Results of a survey to evaluate whether vaginal delivery and episiotomy lead to perineal involvement in women with Crohn's disease

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Abstract

Objective: Crohn's disease frequently affects the perineum, but it is unknown if such involvement poses a heightened risk to a woman with Crohn's disease undergoing vaginal delivery and possibly episiotomy. This study attempts to elucidate whether vaginal delivery with or without episiotomy: 1) predisposes to perineal involvement in women with Crohn's disease; 2) reactivates quiescent perineal Crohn's disease; or 3) worsens preexisting perineal Crohn's disease. Methods: Data were culled from questionnaires returned by 117 respondents contacted through newsletters of the Crohn's and Colitis Foundation of America. These surveys were then reviewed and tabulated to determine if any temporal and causal relationship existed between perineal Crohn's disease and vaginal delivery. Results: Four groups were identified: group 1 (n = 56), with 128 pregnancies, had no history of perineal disease or subsequent perineal complication. Group 2 (n = 24) had 51 pregnancies. This group had no preexisting perineal disease, but 67.6% said they developed perineal Crohn's disease postpartum, 60% of which occurred within 2 months of vaginal delivery. Groups 3 and 4 were too small to evaluate (n = 4 and 5, respectively) and represented patients with preexisting perineal disease who had varying results after delivery. Overall, the rate of developing perineal involvement after vaginal delivery, usually with episiotomy, in patients with Crohn's disease and no preexisting perineal involvement (combining groups 1 and 2) was 17.9%. Conclusions: A high rate of perineal involvement seems to follow vaginal delivery with episiotomy in patients with Crohn's disease. Although this study has substantial methodological limitations, it does raise questions as to the proper obstetrical management of patients with Crohn's disease and high lights an intriguing relationship that deserves further and more rigorous study.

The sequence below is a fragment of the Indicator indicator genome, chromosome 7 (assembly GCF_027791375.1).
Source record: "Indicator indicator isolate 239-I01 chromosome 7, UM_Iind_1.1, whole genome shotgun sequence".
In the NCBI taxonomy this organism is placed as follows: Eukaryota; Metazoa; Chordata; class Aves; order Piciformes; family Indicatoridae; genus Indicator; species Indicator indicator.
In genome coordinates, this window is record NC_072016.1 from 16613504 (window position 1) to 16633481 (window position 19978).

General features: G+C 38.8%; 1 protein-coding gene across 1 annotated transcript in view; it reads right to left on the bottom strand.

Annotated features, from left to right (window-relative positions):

Original languageEnglish (US)
Pages (from-to)1918-1922
Number of pages5
JournalAmerican Journal of Gastroenterology
Volume90
Issue number11
StatePublished - 1995